After 13 weeks (end of the treatment), among 29 eyes overall, 17 eyes (58%) demonstrated complete SRF resolution on structural SD-OCT, 6 eyes (21%) presented a partial response to eplerenone and 6 eyes (21%) showed no substantial response (Figures 1,2,3,4). SRF decreased significantly compared with baseline (final SRF: 47±77 μm, range 0-282 μm, P<0.001). CMT decreased significantly from 398±107 μm (range 219–596 μm) at baseline to 298±83 μm (range 177–499 μm; P<0.001). Mean baseline BCVA improved to ~20/25 Snellen equivalent (0.10±0.11 LogMAR; median 0.1; range 0–0.4 LogMAR) at the end of treatment (P<0.001) (Table 1A). Seven eyes (24%) gained at least two ETDRS lines at the end of follow-up, 12 eyes (41%) gained one ETDRS line, whereas BCVA worsening was recorded in one eye (3%). Only one patient, who responded completely in the first 5 weeks and thus discontinued therapy, showed a partial relapse after 8 weeks. All other eyes showed no signs of relapse at the end of follow-up (8 weeks after the end of the treatment). Ten out of 17 eyes with a complete response to the therapy were further followed after the end of the protocol study for a total of 8.3±1.6 months (range 6–12) after the treatment; 7 out of 10 cases (70%) showed no signs of recurrence at the end of the follow-up, whereas 3 out of 10 cases (30%) showed SRF reappearance after a mean of 5.0±1.7 months (range 3–6).

Figure 1
figure1

Fluorescein angiography (FA), indocyanine green angiography (ICGA), infrared reflectance (IR), optical coherence tomography (OCT), and OCT-angiography (OCT-A) of a patient affected by central serous chorioretinopathy (CSC) from 6 months. (Top row, first panel) FA at 4 min postinjection revealing a circular hyperfluorescence spot with 'ink-blot' pattern. (Top row, second and third panel) Early and late ICGA images showing no choroidal neovascularization (CNV) and the presence of a punctate hyperfluorescent spot (hotspot). (Bottom row, first and second panel) IR and structural OCT B-scan passing through the fovea showing the presence of a macular serous retinal detachment. (Top, middle, and bottom row, fourth panel) Choriocapillaris segmentation on 6 × 6 OCT-A, corresponding en-face OCT and B-scan with flow showing the absence of CNV.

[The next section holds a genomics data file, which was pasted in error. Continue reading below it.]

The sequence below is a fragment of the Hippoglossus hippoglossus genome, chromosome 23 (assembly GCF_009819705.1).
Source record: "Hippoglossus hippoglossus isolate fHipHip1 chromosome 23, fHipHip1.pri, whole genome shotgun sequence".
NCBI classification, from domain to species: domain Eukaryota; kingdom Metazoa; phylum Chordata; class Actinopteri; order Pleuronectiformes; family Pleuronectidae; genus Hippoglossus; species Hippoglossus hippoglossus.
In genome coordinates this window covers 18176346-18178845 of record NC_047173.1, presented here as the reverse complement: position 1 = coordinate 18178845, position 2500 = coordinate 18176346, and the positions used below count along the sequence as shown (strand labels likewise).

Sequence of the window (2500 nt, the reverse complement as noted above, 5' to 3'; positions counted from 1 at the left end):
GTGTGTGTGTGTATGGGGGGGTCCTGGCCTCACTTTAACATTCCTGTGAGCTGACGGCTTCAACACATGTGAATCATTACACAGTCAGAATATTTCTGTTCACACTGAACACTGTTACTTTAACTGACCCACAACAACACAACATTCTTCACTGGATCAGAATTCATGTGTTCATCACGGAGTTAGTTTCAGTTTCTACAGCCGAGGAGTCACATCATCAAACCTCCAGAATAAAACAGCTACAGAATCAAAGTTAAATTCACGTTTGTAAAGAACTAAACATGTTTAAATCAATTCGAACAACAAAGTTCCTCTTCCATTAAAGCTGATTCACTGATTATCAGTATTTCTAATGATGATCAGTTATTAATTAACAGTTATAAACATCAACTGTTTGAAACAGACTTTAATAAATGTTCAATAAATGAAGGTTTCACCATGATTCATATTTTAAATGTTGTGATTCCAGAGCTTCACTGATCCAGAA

Figure 2
figure2

Infrared reflectance (IR), optical coherence tomography (OCT), and OCT-angiography (OCT-A) of the same patient of Figure 1 at 13-week follow-up. (First panel) IR and structural OCT B-scan passing through the fovea showing the resolution of macular serous retinal detachment. (Second and third panel) Choriocapillaris segmentation on 6 × 6 OCT-A, corresponding en-face OCT and B-scan with flow showing yet the absence of CNV.

Figure 3
figure3

Fluorescein angiography (FA), indocyanine green angiography (ICGA), infrared reflectance (IR), optical coherence tomography (OCT), and OCT-angiography (OCT-A) of a patient affected by central serous chorioretinopathy (CSC) from 4 months. (Top row, first panel) FA at 5 min postinjection revealing a late-phase ill-defined hyperfluorescent lesion, without leakage or pooling of dye. (Top row, second and third panel) Early and late ICGA images showing a hyperfluorescent area corresponding to the choroidal neovascularization (CNV) along with punctate hyperfluorescent spots. (Bottom row, first and second panel) IR and structural OCT B-scan passing through the fovea showing the presence of a macular serous retinal detachment and the presence of a flat irregular elevation of the RPE with moderately reflective material in the sub-RPE space, compatible with a type 1 CNV. (Top, middle and bottom row, fourth panel) Choriocapillaris segmentation on 3 × 3 OCT-A, corresponding en-face OCT and B-scan with flow showing the presence of CNV.

Figure 4
figure4

Infrared reflectance (IR), optical coherence tomography (OCT), and OCT-angiography (OCT-A) of the same patient of Figure 3 at 13-week follow-up. (First panel) IR and structural OCT B-scan passing through the fovea showing the persistence of macular serous retinal detachment and the presence of a hyperreflective area between the Bruch’s membrane and the irregularly elevated retinal pigment epithelium. (Second and third panel) Choriocapillaris segmentation on 3 × 3 OCT-A, corresponding en-face OCT and B-scan with flow showing still the persistence of CNV.

By analyzing FA images, we noticed two different patterns in patients affected by CSC. The majority of cases showed an 'ink-blot' or 'smokestack' pattern, characterized by a hyperfluorescence arising from a central spot with or without dye diffusion; in other cases, generally characterized by the presence of CNV at multimodal imaging, there was a late-phase ill-defined hyperfluorescent lesion, without leakage or pooling of dye.